What is the Low and Middle Income Tax Offset?

Are you wondering what the Low and Middle Income Tax Offset is, and if you might be eligible for it this tax time? Chartered Accountant and Director of Box Advisory Services, Davie Mach, explains for Canstar.

The Federal Government has extended the Low and Middle Income Tax Offset for another year as part of the 2021 Budget. This could save eligible singles up to $1,080 per annum, and eligible couples up to $2,160.

This is because a tax offset means you pay less tax on your taxable income. Your taxable income is your total income for a financial year, minus any tax deductions.

To help you take steps to potentially reduce how much tax you pay, we’ve created this guide to introduce you to the offset and determine whether you’re eligible. We’ll also show you how to apply the Low and Middle Income Tax Offset.

In this article, we cover:

What is the Low and Middle Income Tax Offset?

As the name suggests, the Low and Middle Income Tax Offset helps low- and middle-income earners to reduce the amount of tax they pay.

Are there different Low and Middle Income Tax Offsets?

If you pay tax, at the time of writing you can claim the:

  • Low Income Tax Offset, if your taxable income is less than $66,667
  • Low and Middle Income Tax Offset, if your taxable income is less than $126,000.

How is the Low Income Tax Offset different to the Low and Middle Income Tax Offset?

The Low and Middle Income Tax Offset was originally introduced as part of the Australian Government’s Personal Income Tax Plan in the 2018 Budget. Initially, stage one of this Plan’s implementation was supposed to run between 1 July 2018 and 30 June 2022. After that, stage two would see it as a final, rather than just a temporary, measure. The idea behind the stage two implementation was to increase the threshold for the Low Income Offset to include individuals that earned an annual income of up to $120,000. There would then be no need for a Low and Middle Income Offset. The change would simply adjust the existing Low Income Tax Offset.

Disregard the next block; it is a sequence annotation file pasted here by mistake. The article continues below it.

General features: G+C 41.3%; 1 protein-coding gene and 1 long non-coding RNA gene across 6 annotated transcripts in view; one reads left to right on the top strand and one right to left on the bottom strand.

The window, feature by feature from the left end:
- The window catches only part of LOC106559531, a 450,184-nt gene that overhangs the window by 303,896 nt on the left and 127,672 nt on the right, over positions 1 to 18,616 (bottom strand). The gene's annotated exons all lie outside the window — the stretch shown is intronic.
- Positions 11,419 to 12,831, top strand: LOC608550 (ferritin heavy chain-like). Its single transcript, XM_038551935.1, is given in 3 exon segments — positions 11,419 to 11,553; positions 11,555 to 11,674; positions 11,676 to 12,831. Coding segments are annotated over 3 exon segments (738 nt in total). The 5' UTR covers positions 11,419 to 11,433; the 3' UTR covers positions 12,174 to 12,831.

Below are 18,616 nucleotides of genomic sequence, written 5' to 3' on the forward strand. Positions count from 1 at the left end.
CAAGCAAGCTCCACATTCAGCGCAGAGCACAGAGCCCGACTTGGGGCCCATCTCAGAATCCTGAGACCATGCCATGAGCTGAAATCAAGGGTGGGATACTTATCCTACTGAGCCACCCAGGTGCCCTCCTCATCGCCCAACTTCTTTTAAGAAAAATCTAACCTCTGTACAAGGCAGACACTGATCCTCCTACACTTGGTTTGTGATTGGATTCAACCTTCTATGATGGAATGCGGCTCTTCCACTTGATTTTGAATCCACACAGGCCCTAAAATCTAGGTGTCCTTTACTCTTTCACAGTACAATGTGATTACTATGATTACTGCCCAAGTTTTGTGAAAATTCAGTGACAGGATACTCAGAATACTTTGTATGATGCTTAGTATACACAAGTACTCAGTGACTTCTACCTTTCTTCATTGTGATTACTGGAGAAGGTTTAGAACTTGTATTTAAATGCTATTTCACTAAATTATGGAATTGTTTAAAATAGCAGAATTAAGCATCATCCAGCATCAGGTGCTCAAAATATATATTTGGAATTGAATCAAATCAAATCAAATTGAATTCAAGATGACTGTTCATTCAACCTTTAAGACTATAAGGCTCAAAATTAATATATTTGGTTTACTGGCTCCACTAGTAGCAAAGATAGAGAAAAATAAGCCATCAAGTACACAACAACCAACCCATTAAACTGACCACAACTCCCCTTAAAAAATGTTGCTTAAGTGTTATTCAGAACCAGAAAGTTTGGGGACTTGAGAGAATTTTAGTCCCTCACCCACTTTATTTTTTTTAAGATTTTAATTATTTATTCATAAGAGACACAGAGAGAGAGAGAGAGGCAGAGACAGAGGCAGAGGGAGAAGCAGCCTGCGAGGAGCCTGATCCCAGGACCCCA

However, given the economic downturn caused by the coronavirus pandemic, the Government announced that it would bring forward stage two of the plan, to take effect from 1 July, 2020, instead of 1 July, 2022. Rather than removing the Low and Middle Income Tax Offset simultaneously, the Government also announced that it would be extended for the 2020/21 financial year. The tax offset was further extended by the Federal Government in the 2021 Budget for the 2021/22 financial year. This means that from 1 July, 2018, to 30 June, 2022, you may be eligible for both tax offsets.

The Australian Treasury estimates extending the LMITO, or “Lamington” as it’s colloquially referred to, will boost GDP by around $4.5 billion in 2022–23 and will create an additional 20,000 jobs by the end of 2022–23.

The Australian Taxation Office (ATO) will work out if you’re eligible for either or both of these offsets when it assesses your income tax return, so there’s no need to do anything extra.

Who is eligible for the Low and Middle Income Tax Offset?

You can work out if you’re eligible to claim the Low and Middle-Income Tax Offset based on your annual taxable income. You’ll be eligible for at least a partial offset if your taxable income is $126,000 or less. 

How much is the Low and Middle Income Tax Offset?